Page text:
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Kumbh: A mega confluence of different knowledge streams

Kumbh: An Opportunity

(Shri Adi­narayanan) Over­com­ing our own men­tal con­di­tion­ings has become the most sig­nif­i­cant chal­lenge now. How do we prac­ti­cal­ly do that? For that we need oppor­tu­ni­ties. At home, in our reg­u­lar life, it becomes very dif­fi­cult to find oppor­tu­ni­ties to do this. So Kumbh is one such great oppor­tu­ni­ty, to go beyond our own con­di­tion­ings. And yes­ter­day we have looked at the sig­nif­i­cance of a teertha stha­la, what a tem­ple means, all of this we have looked at. See, in the Indi­an tra­di­tion it is use­ful to under­stand this — for exam­ple, you have air every­where. But still we use a fan, which is con­cen­trat­ed. You have elec­tric­i­ty every­where as a prin­ci­ple, but still you have a spe­cif­ic device that focus­es usage of elec­tric­i­ty. Like­wise you have the Divine every­where, the name­less, form­less Divine, nir­gu­na. But the sagu­na aspect is also con­sid­ered very impor­tant. Sagu­na are the usable forms of Divin­i­ty, that we can use for our growth. Dif­fer­ent peo­ple con­verge for their own rea­sons. That is why bhak­ti is looked at in diverse ways. Even some­one who is mis­er­able and cries out, “Hey some­one please save me!” is a bhak­ta. Some come for trans­ac­tion, “Give me this, give me that, give me that career”. He is also a bhak­ta. Some­one who wants knowl­edge “How does this real­i­ty work?” The enquiry, “Who am I? What is this real­i­ty? What is the pur­pose of my life?” He is also a bhak­ta. Some­one who has attained to jnana, a jnani, who under­stands, “Oh! This is real­i­ty.” He is also a bhak­ta. All kinds of peo­ple you will find here. With­out judg­ing any­body, every­body is fine their own way. What­ev­er ful­fills each indi­vid­ual, that is what is impor­tant. What ful­fills you? You can­not judge oth­ers based on what they get ful­filled by. But it should sta­bilise the over­all work­ing. That is called Dhar­ma. Oth­er­wise it is con­sid­ered Adhar­ma.

Accessing the Purpose of Temples

So that is why in tem­ples you will find there are spe­cif­ic ways, means, method­olo­gies, depend­ing on which form of Divin­i­ty and which spe­cif­ic per­son­al­i­ty of Divin­i­ty — all these are looked at in a very sys­tem­at­ic fash­ion. This is very very impor­tant to under­stand. But to decode it, we need the sci­ence. It is just like this Mobile phone. If we were to engi­neer it, most of us are users. We have blind faith in how it works. We place a call, how do we know that it is exact­ly going to that per­son? How do we know? In a way we have been edu­cat­ed and hence we have faith in the sci­ence of how it works. We have faith in the busi­ness­es that make it work and we have process­es estab­lished — audit­ing process­es, reg­u­la­to­ry process­es and so on. This is how our Indi­an dhar­ma as well works. Hin­du dhar­ma works exact­ly this way. There are faith in the mahat­mas, who guide the entire process, but it is based on under­ly­ing sci­ences. Since we have not been exposed to that, we feel it is super­sti­tious or we ask,“How do I believe?” But to even believe that this phone will work this way, you need a back­ground knowl­edge of sci­ences. You need faith in the peo­ple who hold those sci­ences. They have been trained sys­tem­at­i­cal­ly for so many decades to be able to engi­neer this. We cre­ate our real­i­ty, based on what we know, like­wise sub­tle real­i­ty is cre­at­ed and that is called Dai­va, but it is knowl­edge. It is sub­tle, it is not vis­i­ble yet to our eyes, just as the sci­ence of how this mobile phone is cre­at­ed is not vis­i­ble to every­body. You have not been trained in that, it requires rig­or­ous train­ing to do that.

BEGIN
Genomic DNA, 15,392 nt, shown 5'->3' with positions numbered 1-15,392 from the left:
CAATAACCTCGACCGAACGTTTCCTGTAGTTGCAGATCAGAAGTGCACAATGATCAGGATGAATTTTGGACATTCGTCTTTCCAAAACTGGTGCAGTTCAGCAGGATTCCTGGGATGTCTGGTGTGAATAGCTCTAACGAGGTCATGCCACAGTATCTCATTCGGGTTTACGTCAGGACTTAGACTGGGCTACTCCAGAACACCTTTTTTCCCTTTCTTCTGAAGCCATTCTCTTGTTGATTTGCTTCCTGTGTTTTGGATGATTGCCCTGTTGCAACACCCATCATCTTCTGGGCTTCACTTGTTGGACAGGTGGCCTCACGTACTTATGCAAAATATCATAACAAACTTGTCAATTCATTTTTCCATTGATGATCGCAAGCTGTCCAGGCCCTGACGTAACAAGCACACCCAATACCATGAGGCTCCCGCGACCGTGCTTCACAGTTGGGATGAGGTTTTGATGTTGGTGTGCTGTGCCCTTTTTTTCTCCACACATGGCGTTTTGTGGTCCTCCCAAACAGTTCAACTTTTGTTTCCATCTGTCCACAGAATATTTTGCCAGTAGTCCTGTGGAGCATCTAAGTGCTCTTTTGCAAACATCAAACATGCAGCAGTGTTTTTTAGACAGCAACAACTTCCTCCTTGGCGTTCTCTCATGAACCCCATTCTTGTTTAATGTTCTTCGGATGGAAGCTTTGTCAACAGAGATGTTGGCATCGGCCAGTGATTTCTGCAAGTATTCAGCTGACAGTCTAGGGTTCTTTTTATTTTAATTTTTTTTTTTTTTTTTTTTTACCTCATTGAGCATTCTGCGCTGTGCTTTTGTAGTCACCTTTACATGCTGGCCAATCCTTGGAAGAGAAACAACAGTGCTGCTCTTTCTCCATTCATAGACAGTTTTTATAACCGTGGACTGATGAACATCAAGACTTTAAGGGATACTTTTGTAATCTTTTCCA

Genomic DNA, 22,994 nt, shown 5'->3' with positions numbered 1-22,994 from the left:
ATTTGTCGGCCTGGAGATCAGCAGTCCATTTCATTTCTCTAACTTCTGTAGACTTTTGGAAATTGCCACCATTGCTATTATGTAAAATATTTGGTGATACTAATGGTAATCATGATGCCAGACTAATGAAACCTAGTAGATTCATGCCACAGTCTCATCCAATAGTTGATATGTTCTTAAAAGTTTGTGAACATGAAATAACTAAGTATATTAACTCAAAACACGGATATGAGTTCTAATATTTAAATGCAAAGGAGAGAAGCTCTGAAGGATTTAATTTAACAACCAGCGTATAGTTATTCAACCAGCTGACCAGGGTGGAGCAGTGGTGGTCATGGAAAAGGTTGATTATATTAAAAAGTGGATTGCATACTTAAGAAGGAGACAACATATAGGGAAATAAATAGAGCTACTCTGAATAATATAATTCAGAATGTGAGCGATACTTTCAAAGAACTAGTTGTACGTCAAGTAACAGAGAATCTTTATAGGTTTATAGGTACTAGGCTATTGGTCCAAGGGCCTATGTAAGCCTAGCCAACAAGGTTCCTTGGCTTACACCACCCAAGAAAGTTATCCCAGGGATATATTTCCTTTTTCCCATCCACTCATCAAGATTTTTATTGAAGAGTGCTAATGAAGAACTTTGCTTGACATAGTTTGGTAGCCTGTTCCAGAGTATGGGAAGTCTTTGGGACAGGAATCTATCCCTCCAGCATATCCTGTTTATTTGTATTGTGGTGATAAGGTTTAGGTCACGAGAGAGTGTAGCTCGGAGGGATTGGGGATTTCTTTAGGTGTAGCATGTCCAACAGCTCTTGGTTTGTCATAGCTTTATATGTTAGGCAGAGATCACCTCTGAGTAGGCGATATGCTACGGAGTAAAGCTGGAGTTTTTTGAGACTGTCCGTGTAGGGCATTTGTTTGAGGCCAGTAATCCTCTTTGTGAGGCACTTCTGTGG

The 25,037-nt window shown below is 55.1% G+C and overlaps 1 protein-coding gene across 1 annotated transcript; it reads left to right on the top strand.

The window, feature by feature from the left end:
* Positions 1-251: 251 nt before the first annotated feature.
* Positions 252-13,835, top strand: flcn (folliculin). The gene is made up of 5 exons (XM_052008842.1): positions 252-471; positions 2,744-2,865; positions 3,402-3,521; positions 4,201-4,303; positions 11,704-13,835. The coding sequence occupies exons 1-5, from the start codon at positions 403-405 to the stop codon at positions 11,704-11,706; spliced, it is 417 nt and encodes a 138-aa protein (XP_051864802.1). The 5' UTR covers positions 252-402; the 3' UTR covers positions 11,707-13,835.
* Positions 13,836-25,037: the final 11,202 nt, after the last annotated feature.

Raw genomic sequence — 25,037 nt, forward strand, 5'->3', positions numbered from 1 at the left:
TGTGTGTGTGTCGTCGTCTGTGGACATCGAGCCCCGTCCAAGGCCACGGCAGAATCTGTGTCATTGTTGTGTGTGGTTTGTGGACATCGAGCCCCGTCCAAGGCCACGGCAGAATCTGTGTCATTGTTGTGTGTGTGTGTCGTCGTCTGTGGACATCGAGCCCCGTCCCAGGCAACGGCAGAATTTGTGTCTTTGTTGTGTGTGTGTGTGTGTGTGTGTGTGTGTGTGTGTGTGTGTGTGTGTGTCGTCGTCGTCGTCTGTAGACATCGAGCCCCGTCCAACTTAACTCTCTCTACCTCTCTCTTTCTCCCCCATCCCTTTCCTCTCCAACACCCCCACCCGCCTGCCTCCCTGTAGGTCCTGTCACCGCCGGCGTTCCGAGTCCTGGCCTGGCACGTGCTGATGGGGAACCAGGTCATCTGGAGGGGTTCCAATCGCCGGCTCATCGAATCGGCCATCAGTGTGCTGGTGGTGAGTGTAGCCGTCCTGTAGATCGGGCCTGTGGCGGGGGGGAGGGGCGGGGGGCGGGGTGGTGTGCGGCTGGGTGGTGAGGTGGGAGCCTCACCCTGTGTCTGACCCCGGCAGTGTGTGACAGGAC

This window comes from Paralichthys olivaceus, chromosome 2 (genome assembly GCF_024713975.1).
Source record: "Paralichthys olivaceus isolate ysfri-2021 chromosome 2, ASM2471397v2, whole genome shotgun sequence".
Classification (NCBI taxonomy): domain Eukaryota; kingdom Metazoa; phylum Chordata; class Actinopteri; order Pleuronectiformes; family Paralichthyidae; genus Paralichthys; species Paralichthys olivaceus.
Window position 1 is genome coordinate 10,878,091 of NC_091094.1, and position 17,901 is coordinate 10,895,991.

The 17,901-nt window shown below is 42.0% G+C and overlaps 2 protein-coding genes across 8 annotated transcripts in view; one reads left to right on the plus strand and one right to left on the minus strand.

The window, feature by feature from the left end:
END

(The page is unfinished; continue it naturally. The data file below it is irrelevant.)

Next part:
So that is where you will find so many sad­hus, so many san­nya­sis, they have ded­i­cat­ed them­selves to the pur­suit of this knowl­edge. And it is not easy. Let us take the heart. Now how many of us lead lifestyles that obstruct the work­ing of the heart. Right, do we not? We do not how to allow the heart to func­tion. And hence we get heart attack, hyper­ten­sion, blood pres­sure and so on. Oth­er­wise it is a very straight­for­ward phe­nom­e­non. But for you to allow the heart to func­tion, you need knowl­edge. You need best prac­tices : how to live, so that your heart can func­tion. Like­wise, how to live so that the sub­tler nature can func­tion. Now glob­al warm­ing, we talk of glob­al warm­ing, cli­mate change, we don’t know how to lead our lives aligned with nature. Nature has its process­es. So this align­ment we call as Dai­va — work­ing in har­mo­ny with Dai­va, the sub­tler intel­li­gence. It is also intel­li­gent activ­i­ty, but when we gain such deep­er knowl­edge, then we are not doing any­thing big or great, we are just align­ing with deep­er process­es. And that is con­sid­ered very very crit­i­cal to under­stand. Because if that is not there, then you will have all kinds of neg­a­tive reac­tions, neg­a­tive effects. And that is what our mahat­mas per­son­i­fy. They per­son­i­fy or embody this sub­tle knowl­edge. So that is why you would find so many sad­hus, san­nya­sis, ded­i­cat­ed for this pur­suit.